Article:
Cat wrangling, much like ballet, is simultaneously an art and a sport. It leaves you breathless as well as creatively drained. On the morning we were to finally leave, the Thursday after Valentine’s Day and a day behind schedule, our furry children had to be put in cat carriers to be transported for the long drive. This is that story.
We rose on moving day at about 4am. There was, of course, more work to do because moving is interminable. In fact, I believe a shadow of myself still haunts my old house, forever carrying boxes from one room to another, lingering in doorways and sighing mournfully over dust. We loaded the bed, frame, and headboard into the truck, Husband packed away what little food we had left, and I did a final sweep for things we may have missed. I attempted to ignore the fact that this was likely the last time I would ever be in that house. You see, I loved that house. I knew it was to be our home based on pictures alone. I frequently hugged the house, I loved it so much. So I focused on just getting the work done, powering through, but then I broke the seal.
Let me take you on a little side journey, Dear Reader. Husband and I used to have two cars, one of which was a Dodge Stratus. It was a little, navy, two-door, rusted, low-riding piece of shit that we acquired after my Chevy Tracker was totaled (notice the very purposeful passive voice here) back in 2010. I resented the Stratus for two reasons: it replaced the car that had been the love of my life up until then, and it was so goddamned low to the ground that me and my broken pelvis could barely get in and out of it. Also, I had zero say in picking it out which was pretty fucking annoying, but that was eight years ago, so maybe I should get the fuck over that.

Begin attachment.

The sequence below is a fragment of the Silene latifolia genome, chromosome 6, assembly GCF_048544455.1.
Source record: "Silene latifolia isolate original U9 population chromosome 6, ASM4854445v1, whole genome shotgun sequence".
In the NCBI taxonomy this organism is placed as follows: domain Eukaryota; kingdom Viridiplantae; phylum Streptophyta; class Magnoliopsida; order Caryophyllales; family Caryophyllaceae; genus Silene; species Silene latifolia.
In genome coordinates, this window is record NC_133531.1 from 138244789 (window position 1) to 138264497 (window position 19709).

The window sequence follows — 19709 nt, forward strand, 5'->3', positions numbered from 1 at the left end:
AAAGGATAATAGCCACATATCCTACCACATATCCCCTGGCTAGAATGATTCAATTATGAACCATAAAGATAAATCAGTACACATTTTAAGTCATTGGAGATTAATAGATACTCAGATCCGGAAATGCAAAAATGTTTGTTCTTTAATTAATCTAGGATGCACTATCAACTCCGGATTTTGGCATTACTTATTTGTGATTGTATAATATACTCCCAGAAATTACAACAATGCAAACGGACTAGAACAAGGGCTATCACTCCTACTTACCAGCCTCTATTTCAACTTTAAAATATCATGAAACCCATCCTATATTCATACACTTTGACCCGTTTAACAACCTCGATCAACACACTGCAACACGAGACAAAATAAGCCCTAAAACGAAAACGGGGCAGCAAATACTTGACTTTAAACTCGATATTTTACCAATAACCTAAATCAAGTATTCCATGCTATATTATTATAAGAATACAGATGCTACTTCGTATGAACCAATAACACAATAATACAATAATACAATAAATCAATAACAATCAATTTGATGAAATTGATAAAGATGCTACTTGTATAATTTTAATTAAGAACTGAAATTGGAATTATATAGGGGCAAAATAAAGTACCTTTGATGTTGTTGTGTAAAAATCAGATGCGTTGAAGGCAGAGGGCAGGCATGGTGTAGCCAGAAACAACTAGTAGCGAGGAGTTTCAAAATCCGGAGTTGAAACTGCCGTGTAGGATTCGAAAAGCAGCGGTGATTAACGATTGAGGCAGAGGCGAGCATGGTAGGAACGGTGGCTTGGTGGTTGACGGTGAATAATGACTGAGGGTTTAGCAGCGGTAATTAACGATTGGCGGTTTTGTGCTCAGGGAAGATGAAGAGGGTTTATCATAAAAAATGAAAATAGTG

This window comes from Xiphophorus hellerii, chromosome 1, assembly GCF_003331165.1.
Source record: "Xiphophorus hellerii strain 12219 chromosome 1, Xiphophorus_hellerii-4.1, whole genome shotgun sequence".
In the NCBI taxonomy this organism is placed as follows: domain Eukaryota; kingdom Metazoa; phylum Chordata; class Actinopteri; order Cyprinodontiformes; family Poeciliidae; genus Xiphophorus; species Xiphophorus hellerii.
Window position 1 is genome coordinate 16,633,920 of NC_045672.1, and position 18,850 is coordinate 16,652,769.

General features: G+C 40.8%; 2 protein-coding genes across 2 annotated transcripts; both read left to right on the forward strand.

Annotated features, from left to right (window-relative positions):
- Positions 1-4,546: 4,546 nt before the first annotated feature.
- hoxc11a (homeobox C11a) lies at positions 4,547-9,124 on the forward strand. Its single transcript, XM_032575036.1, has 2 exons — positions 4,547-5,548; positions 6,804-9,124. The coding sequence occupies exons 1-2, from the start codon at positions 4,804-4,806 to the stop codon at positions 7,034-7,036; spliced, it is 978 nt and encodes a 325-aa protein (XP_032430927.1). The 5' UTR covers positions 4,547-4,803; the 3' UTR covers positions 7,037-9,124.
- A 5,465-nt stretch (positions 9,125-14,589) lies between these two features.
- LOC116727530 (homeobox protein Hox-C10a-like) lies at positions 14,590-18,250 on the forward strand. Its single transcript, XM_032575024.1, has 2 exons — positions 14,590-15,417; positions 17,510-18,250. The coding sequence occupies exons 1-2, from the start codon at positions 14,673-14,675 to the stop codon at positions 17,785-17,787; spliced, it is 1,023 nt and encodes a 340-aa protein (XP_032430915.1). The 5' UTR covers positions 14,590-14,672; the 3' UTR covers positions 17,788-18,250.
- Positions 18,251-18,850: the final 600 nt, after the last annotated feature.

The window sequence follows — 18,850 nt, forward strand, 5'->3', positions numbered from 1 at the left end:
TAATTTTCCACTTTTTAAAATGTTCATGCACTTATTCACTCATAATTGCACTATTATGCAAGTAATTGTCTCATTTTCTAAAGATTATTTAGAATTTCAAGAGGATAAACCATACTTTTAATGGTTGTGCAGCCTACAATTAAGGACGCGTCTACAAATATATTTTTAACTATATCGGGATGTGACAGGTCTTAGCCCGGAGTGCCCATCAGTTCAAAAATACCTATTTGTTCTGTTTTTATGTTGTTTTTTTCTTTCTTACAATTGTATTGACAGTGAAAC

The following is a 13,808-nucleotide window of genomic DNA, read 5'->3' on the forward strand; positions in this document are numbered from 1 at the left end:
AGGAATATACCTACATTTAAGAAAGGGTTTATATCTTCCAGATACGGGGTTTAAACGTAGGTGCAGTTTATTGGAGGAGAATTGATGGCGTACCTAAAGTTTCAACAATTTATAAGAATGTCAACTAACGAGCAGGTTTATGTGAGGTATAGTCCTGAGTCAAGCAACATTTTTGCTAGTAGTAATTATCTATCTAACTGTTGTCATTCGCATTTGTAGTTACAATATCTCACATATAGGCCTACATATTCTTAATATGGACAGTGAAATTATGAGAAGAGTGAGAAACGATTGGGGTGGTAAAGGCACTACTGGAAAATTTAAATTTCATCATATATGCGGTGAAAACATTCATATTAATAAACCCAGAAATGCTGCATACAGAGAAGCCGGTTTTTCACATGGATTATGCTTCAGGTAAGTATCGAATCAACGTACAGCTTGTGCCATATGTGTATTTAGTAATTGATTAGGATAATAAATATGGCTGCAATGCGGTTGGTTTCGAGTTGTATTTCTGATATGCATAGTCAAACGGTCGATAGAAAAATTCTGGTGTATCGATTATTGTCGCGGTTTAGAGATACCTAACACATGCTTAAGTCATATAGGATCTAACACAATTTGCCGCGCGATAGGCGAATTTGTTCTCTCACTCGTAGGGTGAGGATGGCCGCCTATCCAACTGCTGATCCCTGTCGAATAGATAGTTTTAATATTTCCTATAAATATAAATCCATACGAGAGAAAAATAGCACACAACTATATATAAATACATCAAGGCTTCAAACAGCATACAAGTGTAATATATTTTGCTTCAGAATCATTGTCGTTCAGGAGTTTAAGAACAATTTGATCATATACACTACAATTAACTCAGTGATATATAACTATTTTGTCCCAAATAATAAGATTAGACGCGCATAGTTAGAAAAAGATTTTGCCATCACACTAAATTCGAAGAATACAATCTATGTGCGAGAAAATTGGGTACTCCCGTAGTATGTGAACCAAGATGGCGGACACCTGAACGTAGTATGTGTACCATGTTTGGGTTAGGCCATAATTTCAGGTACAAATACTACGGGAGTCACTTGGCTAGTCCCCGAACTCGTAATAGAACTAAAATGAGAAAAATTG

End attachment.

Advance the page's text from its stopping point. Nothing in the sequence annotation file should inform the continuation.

Anyway, that car took Husband, when he was still just Boyfriend, Bart and Di, and me all the way from Ohio to Florida with all our belongings crammed into it. Despite the ire I held for it, I came to love that car so much that when we donated it because it wasn’t even worth selling in 2016, I cried big, fat tears on multiple occasions. You might be noticing a pattern here, but I actually felt bad for the car. Guilty for abandoning it. Why do I tell you about that car? Because I hung from the rear-view mirror a little sachet for good luck and safe travels (side note: I’m a witch, don’t worry about it), and when we got rid of the car, I removed the sachet with those big, fat tears pouring down my face, and instead hung it around the house’s door handle for the same purpose: to protect us whenever we crossed the threshold.
So as you can imagine, removing the sachet from the handle not only made me sad to leave the house, but brought up all the sad memories of abandoning the car. And now I was abandoning the house. The sink had been right for breaking all along. Blubbering notwithstanding, I tried to just hold it in and move on. I asked Husband to get my wooden turtle wind chime down from the front entryway, but my voice cracked with the question, and all I could do was point and sob. So this wasn’t a great set up for what we has to do next which was the aforementioned cat wrangling.